String Quartet in D, Op.76/5
String Quartet No.3, Op.94
String Quartet in F, Op.59/1 (Razumovsky)
Endellion String Quartet
[Andrew Watkinson & Ralph de Souza (violins), Garfield Jackson (viola) & David Waterman (cello)]
Reviewed by: William Yeoman
Reviewed: 31 March, 2004
Venue: Wigmore Hall, London
The gentle Allegretto of the Haydn with its siciliano theme and attendant variations ushered in another Endellion Quartet concert at the Wigmore Hall this year – part of the quartet’s 25th-anniversary celebrations. The thematic elaboration of this movement was handled deftly, particularly in the precipitous coda without the Endellion sacrificing its rich, full-bodied tone. The following Largo, one of Haydn’s most beautiful, was given a poised and eloquent reading – its descending chromatic figure casting a brief shadow, a portent of the Britten to follow. The minuet, recalling the lilt of the opening movement, could have been given a little more rhythmic definition, but the contrasting textures of the trio were nicely brought out. The final Presto also recalled the first movement’s pastoral mood, with accompanying fifths fore-grounding the dialogue between first violin and cello. Overall, I didn’t feel the sheer weight of the Endellion’s tone suited Haydn’s textures – maybe because I’m used to gut-string performances of this repertoire. But a beautiful reading nevertheless.
The spareness of Britten’s String Quartet No.3 made Haydn’s harmonies (apologies to Dryden!) seem positively cloying, and perhaps this was to a certain extent the Endellion’s intention – to throw the angular features of the Britten into even starker relief. Before performing the work, Andrew Watkinson talked a little about the circumstances of its composition. He said that at this stage, 1975, Britten was very ill, and owing to a problem with his shoulder had to use special manuscript paper (only two staves to a page). Watkinson seems to think this may have influenced the composition of the piece, with its “sparse orchestration” and intimations of death – although he had to admit to the extraordinary energy of the second and fourth movements.
And right from the opening ’Duets – with moderate movement’, initially between second violin and viola, we knew we were in for a treat. The Endellion projected this movement wonderfully, with its weird trills and pizzicatos floating against a backdrop of drawn-out sighs and dissonance, creating an aural equivalent of a Calder mobile. Then the opening chords of the Ostinato movement brought us back to earth with their Bartókian vigour, although again perhaps there was an intimation of mortality in the pizzicatos, which recalled the ticking of a clock. The following Solo movement counterpointed the first violin against the other instruments in turn; the final moments, with Watkinson’s first violin singing and trilling mournfully against whispering harmonics was sheer magic, the final chord floating into the light.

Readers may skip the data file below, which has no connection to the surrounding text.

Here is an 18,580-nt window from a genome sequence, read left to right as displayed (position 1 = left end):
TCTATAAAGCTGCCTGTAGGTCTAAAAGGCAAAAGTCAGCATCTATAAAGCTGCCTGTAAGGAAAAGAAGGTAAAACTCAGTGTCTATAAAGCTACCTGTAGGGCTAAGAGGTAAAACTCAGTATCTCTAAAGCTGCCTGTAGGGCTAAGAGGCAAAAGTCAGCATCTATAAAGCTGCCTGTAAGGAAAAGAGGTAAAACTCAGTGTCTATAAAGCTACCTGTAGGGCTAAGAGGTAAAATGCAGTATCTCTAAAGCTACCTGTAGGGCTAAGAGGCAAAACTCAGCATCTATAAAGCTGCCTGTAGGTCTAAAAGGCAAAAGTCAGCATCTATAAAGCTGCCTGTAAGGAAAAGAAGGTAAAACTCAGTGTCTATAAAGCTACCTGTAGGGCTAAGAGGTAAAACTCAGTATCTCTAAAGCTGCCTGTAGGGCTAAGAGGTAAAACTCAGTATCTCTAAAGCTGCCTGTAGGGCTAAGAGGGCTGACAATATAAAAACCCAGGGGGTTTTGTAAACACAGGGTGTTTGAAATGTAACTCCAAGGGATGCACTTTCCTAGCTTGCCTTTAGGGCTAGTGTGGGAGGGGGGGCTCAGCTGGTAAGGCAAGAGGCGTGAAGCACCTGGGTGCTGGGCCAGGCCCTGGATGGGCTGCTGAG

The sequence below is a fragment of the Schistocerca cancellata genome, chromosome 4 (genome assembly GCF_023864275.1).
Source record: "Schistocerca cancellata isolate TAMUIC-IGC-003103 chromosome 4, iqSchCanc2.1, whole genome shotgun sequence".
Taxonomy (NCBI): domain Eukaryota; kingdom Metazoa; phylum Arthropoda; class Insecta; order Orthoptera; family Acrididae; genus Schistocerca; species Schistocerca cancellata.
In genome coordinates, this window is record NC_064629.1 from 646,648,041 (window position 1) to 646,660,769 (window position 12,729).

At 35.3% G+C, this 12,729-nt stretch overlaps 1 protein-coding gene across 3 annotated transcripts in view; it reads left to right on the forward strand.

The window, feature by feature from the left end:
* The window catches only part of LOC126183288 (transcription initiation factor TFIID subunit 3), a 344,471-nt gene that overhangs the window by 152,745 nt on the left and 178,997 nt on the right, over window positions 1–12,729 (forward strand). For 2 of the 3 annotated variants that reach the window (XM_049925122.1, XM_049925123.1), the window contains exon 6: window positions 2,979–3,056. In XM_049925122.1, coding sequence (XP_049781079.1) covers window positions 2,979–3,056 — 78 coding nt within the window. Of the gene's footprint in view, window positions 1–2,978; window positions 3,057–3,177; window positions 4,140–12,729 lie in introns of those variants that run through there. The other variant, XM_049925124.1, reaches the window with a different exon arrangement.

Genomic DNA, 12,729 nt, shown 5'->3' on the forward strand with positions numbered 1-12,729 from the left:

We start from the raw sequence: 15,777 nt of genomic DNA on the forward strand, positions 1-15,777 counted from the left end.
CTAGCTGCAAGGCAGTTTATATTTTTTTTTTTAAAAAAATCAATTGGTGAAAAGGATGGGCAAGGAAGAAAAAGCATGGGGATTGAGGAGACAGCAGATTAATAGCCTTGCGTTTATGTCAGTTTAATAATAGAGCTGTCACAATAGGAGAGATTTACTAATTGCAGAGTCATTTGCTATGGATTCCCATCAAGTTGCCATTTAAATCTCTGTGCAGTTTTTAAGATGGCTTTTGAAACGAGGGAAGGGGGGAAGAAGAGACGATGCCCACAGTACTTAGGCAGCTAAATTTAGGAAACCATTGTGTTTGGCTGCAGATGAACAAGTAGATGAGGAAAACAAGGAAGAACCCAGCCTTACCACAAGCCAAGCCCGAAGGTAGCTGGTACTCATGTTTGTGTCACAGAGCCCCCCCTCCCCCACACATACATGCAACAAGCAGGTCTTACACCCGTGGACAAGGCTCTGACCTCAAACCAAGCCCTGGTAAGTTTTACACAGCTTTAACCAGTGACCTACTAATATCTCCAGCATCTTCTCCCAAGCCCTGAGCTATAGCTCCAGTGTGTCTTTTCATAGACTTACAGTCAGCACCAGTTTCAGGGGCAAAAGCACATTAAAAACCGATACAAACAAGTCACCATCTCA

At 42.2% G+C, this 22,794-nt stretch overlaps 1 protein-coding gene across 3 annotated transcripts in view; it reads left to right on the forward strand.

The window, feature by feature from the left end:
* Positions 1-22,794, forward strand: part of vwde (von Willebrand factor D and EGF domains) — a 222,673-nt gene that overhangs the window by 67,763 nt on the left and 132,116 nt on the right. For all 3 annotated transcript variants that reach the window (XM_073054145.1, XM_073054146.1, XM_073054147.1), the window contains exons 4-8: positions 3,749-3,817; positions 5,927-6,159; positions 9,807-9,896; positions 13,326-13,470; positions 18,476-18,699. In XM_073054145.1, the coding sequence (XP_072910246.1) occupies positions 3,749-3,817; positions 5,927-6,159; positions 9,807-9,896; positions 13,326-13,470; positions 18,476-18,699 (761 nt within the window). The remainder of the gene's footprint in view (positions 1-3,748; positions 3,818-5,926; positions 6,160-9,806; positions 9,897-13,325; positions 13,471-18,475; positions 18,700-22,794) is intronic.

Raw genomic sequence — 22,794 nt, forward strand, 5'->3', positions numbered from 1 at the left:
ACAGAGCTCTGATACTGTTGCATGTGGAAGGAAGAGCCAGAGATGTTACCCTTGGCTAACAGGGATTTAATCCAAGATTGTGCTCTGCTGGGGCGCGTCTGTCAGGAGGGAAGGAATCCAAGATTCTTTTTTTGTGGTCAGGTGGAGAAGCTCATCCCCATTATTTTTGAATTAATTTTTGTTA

A muscular Burlesque then followed, giving one an impression of Britten pushing against the surface of his own mortality, like Michelangelo’s “Captive” striving to escape the marble. The performance of the beautiful final movement, the Recitative and Passacaglia (La Serenissima), could not be faulted. This veritable funeral march with its restful, unequivocally tonal end, immediately recalled for me Britten’s Nocturnal for solo guitar, where, after a set of highly characterised variations, that work comes to rest serenely on the basis for whole work: John Dowland’s melancholic “Come Heavy Sleep”. The words in the original song continue “…image of True Death”. Truly, the Endellion managed to get completely inside the Britten quartet. At the close there was stunned silence followed by thunderous applause.
After the interval, which did nothing to dissipate the effect of the Britten, cellist David Waterman with great beauty of tone and aptness of phrasing rendered the wonderful first subject of the Beethoven. As the development section progressed, with its symphonic effects, one became aware of the quartet’s mastery of bringing out the independence of the parts (here cut free from Haydn’s classical mould) and stressing thickness of texture where necessary; the group also managed to remind, with its wonderful opening rhythmic motif and ensuing elaboration, not to mention its sudden stretto-like modulations, of just how Schubertian the following Allegretto… sounds.
It was also unsettling to hear how the passage before the last chords recalled the Britten – the Adagio’s long appoggiaturas and trills and little cadenza-like passages calmed the mind before the raucous Allegro, which was marred only by a certain muddiness in the pizzicato accompaniments, perhaps as a result of trying to shape the phrases too much. But it was very fine playing nevertheless, with a wonderfully punctuated pedal point (reminding how far Beethoven had come from his erstwhile teacher, Haydn) before a serene return to earlier material and a last breathless gallop to the finishing post.
A final grumble: Beethoven’s middle quartets owe far more to Cherubini’s models (if you haven’t heard his quartets, do so – they’re a knockout) than to Haydn’s with their quasi-operatic rhetoric (this was also the period of Beethoven’s Leonore, which a decade later would become Fidelio), and they generally need to be ’sold’ a little more to the audience. Perhaps the Endellion relied on the strength of the music a little too much – not that the performance lacked conviction. I just felt there was a little dissipation of energy after the astonishing reading of the Britten.
All in all, a wonderful evening of contrasts and connections presented by master musicians: Haydn heralding Beethoven, Britten calling to mind late Beethoven, and Beethoven combining the two.